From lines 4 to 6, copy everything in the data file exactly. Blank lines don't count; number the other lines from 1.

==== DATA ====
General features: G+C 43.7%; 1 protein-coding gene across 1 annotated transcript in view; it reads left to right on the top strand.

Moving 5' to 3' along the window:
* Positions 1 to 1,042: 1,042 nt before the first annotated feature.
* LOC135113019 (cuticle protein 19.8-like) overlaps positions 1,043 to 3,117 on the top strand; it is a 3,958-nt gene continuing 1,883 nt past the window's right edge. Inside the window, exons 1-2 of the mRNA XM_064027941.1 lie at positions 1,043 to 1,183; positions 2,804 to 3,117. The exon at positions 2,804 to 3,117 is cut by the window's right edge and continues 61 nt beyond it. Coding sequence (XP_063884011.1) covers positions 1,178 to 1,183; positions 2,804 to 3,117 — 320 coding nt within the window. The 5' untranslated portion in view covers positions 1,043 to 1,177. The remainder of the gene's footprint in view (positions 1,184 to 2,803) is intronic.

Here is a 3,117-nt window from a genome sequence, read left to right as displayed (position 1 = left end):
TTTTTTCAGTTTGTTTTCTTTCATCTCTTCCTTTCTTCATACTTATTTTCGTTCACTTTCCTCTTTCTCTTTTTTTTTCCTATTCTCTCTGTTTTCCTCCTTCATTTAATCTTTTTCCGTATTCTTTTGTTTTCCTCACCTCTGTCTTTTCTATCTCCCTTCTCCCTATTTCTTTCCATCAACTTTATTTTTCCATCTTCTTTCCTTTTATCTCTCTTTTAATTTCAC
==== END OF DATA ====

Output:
* LOC135113019 (cuticle protein 19.8-like) overlaps positions 1,043 to 3,117 on the top strand; it is a 3,958-nt gene continuing 1,883 nt past the window's right edge. Inside the window, exons 1-2 of the mRNA XM_064027941.1 lie at positions 1,043 to 1,183; positions 2,804 to 3,117. The exon at positions 2,804 to 3,117 is cut by the window's right edge and continues 61 nt beyond it. Coding sequence (XP_063884011.1) covers positions 1,178 to 1,183; positions 2,804 to 3,117 — 320 coding nt within the window. The 5' untranslated portion in view covers positions 1,043 to 1,177. The remainder of the gene's footprint in view (positions 1,184 to 2,803) is intronic.

Here is a 3,117-nt window from a genome sequence, read left to right as displayed (position 1 = left end):
TTTTTTCAGTTTGTTTTCTTTCATCTCTTCCTTTCTTCATACTTATTTTCGTTCACTTTCCTCTTTCTCTTTTTTTTTCCTATTCTCTCTGTTTTCCTCCTTCATTTAATCTTTTTCCGTATTCTTTTGTTTTCCTCACCTCTGTCTTTTCTATCTCCCTTCTCCCTATTTCTTTCCATCAACTTTATTTTTCCATCTTCTTTCCTTTTATCTCTCTTTTAATTTCAC